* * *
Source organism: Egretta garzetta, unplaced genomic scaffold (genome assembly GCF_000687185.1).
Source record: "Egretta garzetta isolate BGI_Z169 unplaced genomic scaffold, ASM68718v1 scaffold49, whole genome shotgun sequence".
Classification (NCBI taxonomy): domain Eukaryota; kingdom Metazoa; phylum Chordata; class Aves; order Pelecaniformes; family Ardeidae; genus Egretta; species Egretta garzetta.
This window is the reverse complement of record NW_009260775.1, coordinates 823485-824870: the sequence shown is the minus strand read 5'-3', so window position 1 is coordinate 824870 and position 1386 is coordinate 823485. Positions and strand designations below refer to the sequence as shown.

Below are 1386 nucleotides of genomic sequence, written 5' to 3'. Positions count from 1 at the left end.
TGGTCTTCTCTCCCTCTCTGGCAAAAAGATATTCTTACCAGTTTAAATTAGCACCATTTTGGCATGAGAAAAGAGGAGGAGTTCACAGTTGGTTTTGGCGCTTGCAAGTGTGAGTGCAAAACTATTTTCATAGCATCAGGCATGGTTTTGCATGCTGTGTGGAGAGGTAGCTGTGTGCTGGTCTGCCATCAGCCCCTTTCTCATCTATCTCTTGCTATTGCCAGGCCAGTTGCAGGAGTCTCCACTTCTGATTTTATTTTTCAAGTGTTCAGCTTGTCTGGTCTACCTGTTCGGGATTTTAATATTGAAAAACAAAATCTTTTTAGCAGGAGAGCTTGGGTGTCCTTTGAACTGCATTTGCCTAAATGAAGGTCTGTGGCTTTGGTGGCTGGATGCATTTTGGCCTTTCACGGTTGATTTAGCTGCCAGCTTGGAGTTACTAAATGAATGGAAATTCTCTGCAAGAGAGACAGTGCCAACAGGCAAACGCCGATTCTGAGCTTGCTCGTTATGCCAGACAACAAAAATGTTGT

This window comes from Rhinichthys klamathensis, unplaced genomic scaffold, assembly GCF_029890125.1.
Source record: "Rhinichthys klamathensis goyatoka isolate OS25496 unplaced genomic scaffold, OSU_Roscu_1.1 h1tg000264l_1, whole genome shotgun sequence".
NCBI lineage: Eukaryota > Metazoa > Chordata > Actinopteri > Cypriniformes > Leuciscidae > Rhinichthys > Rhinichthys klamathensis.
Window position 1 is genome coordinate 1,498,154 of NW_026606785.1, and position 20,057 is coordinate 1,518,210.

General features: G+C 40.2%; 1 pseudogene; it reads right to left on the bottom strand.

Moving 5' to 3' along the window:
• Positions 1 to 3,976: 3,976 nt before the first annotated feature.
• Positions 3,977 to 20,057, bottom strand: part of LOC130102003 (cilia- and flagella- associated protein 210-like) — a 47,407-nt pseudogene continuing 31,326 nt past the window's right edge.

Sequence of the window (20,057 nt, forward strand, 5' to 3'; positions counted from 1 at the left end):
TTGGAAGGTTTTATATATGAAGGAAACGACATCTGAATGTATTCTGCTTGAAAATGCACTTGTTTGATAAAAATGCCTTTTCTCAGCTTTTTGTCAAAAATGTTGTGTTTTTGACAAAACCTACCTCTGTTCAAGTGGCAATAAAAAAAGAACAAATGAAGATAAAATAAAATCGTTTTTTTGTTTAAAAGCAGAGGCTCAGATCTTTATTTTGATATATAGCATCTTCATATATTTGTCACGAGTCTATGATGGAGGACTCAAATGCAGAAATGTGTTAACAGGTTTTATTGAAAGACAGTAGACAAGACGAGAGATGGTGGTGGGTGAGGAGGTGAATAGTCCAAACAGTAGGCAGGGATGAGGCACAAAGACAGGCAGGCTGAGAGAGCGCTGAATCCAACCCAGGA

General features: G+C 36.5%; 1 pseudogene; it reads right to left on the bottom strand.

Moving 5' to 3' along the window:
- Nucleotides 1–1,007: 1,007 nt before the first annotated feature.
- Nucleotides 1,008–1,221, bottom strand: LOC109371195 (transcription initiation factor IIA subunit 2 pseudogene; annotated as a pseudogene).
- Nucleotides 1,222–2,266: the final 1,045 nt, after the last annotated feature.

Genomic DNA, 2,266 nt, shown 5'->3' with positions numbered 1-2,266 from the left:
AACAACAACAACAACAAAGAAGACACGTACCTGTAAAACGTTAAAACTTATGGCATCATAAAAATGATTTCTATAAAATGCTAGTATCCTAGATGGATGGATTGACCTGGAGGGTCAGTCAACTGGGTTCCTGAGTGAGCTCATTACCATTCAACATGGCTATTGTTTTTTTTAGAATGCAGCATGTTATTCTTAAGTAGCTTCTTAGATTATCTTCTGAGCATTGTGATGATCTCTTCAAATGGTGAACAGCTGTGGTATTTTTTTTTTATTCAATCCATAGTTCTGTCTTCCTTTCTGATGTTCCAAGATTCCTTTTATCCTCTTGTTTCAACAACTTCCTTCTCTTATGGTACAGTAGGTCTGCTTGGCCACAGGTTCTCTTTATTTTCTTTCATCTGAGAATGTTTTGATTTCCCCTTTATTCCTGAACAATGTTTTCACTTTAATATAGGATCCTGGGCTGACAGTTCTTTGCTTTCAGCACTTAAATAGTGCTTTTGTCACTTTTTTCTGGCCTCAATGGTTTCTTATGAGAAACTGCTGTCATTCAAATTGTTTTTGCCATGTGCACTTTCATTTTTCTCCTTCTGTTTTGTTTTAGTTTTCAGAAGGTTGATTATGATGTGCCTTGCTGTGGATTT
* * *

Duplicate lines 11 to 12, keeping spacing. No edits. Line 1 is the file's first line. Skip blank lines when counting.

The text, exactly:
General features: G+C 40.2%; 1 pseudogene; it reads right to left on the bottom strand.

Moving 5' to 3' along the window: